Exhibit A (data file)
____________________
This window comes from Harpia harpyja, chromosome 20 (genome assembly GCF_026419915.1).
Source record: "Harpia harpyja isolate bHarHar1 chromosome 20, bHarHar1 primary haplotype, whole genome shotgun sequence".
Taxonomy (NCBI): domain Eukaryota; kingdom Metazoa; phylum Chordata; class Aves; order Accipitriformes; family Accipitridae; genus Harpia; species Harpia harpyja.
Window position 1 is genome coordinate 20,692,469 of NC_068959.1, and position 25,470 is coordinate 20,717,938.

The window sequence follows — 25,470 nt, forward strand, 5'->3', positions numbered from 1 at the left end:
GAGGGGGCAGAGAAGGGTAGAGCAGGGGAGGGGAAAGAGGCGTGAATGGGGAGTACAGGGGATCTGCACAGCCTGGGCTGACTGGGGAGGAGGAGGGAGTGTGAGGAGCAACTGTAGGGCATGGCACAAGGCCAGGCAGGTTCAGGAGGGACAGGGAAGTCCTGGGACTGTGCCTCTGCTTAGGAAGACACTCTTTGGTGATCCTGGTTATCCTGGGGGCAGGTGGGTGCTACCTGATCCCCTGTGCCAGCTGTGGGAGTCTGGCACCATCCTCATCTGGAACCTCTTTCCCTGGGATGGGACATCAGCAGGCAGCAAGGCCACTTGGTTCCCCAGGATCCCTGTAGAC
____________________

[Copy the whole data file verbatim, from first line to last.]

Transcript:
This window comes from Harpia harpyja, chromosome 20 (genome assembly GCF_026419915.1).
Source record: "Harpia harpyja isolate bHarHar1 chromosome 20, bHarHar1 primary haplotype, whole genome shotgun sequence".
Taxonomy (NCBI): domain Eukaryota; kingdom Metazoa; phylum Chordata; class Aves; order Accipitriformes; family Accipitridae; genus Harpia; species Harpia harpyja.
Window position 1 is genome coordinate 20,692,469 of NC_068959.1, and position 25,470 is coordinate 20,717,938.

The window sequence follows — 25,470 nt, forward strand, 5'->3', positions numbered from 1 at the left end:
GAGGGGGCAGAGAAGGGTAGAGCAGGGGAGGGGAAAGAGGCGTGAATGGGGAGTACAGGGGATCTGCACAGCCTGGGCTGACTGGGGAGGAGGAGGGAGTGTGAGGAGCAACTGTAGGGCATGGCACAAGGCCAGGCAGGTTCAGGAGGGACAGGGAAGTCCTGGGACTGTGCCTCTGCTTAGGAAGACACTCTTTGGTGATCCTGGTTATCCTGGGGGCAGGTGGGTGCTACCTGATCCCCTGTGCCAGCTGTGGGAGTCTGGCACCATCCTCATCTGGAACCTCTTTCCCTGGGATGGGACATCAGCAGGCAGCAAGGCCACTTGGTTCCCCAGGATCCCTGTAGAC